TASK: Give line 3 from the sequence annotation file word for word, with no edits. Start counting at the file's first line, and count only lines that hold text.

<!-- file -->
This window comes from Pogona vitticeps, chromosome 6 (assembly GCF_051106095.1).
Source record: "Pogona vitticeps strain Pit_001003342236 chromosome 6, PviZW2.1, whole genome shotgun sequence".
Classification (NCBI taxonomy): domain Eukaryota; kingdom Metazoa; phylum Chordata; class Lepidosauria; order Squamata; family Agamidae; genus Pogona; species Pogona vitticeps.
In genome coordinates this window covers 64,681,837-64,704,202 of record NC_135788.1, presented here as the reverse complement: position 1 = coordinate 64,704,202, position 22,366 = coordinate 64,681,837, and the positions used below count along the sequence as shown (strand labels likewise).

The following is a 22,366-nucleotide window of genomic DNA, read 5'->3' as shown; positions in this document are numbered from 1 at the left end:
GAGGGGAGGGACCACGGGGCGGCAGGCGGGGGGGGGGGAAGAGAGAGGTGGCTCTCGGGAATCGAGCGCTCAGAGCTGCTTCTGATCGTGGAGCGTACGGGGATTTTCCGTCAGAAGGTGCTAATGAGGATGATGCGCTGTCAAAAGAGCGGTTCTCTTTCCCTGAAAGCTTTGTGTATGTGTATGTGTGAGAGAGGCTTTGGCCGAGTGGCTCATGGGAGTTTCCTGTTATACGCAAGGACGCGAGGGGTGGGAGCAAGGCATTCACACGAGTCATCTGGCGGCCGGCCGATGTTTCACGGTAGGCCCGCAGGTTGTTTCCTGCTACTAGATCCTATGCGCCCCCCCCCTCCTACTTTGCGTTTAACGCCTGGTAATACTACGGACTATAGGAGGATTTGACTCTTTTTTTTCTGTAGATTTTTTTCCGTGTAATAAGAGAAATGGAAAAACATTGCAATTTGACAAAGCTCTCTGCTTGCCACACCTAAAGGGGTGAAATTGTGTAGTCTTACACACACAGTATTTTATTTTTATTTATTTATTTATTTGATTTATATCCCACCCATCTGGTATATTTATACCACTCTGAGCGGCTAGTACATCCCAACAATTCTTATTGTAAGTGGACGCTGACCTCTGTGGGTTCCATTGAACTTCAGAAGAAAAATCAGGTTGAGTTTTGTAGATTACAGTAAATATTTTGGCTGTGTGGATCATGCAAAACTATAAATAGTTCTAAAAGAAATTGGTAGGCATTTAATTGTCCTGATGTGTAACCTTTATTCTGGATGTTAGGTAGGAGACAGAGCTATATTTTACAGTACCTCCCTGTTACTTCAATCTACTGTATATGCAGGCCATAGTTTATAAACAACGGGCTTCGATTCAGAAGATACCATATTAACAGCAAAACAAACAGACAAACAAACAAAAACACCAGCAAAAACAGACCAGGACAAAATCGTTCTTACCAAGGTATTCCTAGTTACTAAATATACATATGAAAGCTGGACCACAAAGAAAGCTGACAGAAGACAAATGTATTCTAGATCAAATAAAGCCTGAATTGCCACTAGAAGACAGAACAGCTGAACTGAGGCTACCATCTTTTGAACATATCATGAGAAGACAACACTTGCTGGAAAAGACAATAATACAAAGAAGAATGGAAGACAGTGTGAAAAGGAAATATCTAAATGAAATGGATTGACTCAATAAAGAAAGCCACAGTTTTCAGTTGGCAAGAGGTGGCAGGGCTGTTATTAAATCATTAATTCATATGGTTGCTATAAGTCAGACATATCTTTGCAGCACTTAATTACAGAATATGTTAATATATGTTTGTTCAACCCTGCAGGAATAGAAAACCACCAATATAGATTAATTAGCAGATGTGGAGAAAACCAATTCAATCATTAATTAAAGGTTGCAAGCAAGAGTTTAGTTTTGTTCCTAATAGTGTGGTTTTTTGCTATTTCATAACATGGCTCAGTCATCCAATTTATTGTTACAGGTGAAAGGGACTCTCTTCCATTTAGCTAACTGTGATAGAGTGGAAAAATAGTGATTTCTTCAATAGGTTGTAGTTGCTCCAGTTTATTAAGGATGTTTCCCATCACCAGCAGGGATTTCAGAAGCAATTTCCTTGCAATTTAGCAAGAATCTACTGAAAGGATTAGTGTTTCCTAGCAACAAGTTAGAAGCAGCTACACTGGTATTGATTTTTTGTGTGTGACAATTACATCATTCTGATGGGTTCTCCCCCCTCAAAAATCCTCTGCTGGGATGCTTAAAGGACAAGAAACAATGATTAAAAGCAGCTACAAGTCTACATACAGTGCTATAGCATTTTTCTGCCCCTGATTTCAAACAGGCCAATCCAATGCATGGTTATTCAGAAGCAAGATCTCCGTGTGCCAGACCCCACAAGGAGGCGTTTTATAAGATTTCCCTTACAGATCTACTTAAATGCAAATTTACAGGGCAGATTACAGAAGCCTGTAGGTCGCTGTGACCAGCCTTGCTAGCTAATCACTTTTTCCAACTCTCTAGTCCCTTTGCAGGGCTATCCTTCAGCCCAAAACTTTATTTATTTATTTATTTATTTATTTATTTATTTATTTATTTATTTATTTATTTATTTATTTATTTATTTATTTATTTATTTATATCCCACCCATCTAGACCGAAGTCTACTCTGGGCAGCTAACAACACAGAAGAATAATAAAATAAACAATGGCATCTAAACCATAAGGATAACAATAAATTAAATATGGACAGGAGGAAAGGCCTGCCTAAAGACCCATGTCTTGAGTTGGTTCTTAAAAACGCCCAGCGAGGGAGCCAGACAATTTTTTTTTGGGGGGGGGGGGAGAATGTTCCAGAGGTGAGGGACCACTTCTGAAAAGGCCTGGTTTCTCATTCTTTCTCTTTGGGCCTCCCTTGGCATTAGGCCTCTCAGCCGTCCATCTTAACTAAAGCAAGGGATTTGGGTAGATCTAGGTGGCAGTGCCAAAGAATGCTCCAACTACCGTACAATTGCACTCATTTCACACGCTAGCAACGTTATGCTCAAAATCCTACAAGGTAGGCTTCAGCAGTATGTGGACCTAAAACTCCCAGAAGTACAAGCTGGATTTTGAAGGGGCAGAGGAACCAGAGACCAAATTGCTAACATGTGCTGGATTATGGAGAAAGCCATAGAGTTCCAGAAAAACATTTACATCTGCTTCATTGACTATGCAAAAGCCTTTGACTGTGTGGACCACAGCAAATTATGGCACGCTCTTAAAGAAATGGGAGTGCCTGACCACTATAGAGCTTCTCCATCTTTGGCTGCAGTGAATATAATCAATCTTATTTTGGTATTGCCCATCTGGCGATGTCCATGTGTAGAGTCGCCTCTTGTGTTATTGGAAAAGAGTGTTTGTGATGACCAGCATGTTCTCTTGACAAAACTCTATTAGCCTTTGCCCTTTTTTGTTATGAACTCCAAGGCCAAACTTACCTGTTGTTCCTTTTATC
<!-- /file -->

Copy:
Classification (NCBI taxonomy): domain Eukaryota; kingdom Metazoa; phylum Chordata; class Lepidosauria; order Squamata; family Agamidae; genus Pogona; species Pogona vitticeps.